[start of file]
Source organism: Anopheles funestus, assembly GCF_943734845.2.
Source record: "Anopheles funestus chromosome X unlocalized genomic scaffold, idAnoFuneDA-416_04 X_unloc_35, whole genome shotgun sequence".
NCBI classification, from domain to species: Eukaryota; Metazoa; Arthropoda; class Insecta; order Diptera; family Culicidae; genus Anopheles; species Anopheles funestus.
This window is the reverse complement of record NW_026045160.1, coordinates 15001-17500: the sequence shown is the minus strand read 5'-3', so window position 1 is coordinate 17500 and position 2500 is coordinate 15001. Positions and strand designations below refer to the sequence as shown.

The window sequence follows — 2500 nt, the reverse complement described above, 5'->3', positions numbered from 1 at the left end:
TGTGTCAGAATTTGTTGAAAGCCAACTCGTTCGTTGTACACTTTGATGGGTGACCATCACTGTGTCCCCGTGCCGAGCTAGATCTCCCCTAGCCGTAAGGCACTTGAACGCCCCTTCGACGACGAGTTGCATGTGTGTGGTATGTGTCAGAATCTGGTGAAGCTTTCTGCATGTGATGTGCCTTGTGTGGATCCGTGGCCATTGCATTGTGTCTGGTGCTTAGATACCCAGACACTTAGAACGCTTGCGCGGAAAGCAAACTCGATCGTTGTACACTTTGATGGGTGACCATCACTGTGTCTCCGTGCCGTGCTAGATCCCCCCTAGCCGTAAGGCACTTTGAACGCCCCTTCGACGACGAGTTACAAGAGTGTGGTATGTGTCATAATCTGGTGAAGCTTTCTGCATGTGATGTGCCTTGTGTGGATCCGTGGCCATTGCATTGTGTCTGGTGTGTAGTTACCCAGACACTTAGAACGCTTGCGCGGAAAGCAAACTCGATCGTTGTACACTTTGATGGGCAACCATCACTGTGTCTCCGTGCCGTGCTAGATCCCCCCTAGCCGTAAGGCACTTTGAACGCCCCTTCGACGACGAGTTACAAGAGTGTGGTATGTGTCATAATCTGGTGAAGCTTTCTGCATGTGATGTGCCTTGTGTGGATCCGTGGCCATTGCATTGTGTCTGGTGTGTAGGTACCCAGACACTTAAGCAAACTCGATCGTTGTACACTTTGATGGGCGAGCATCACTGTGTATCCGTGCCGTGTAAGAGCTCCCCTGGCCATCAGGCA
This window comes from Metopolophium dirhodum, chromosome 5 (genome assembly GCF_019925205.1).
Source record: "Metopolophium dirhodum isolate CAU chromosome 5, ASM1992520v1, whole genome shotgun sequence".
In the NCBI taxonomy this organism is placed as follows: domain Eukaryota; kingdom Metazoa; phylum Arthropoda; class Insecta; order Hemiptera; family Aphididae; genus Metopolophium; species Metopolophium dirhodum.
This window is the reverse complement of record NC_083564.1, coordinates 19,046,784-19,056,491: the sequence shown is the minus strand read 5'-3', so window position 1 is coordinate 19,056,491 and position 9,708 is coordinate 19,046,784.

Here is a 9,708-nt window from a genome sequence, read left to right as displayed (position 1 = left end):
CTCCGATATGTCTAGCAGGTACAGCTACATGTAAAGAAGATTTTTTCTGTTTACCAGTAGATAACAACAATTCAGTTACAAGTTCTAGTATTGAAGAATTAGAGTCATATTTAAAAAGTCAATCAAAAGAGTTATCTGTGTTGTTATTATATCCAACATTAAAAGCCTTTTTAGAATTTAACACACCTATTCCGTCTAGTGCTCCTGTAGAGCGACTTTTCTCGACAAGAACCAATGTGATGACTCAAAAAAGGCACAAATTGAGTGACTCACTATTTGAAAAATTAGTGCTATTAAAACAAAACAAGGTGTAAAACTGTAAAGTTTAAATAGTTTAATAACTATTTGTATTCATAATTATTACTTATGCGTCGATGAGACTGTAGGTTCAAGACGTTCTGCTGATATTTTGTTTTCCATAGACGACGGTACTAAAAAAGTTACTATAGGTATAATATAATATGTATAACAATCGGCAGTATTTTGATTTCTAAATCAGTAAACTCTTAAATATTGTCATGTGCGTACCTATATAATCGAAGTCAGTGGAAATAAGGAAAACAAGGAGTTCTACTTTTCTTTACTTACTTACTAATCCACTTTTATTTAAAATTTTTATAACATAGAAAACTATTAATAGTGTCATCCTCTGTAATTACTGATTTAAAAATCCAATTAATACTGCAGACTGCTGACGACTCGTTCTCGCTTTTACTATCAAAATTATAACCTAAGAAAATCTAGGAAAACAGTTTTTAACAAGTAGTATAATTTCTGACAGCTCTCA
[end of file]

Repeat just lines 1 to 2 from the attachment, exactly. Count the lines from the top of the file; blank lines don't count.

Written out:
Source organism: Anopheles funestus, assembly GCF_943734845.2.
Source record: "Anopheles funestus chromosome X unlocalized genomic scaffold, idAnoFuneDA-416_04 X_unloc_35, whole genome shotgun sequence".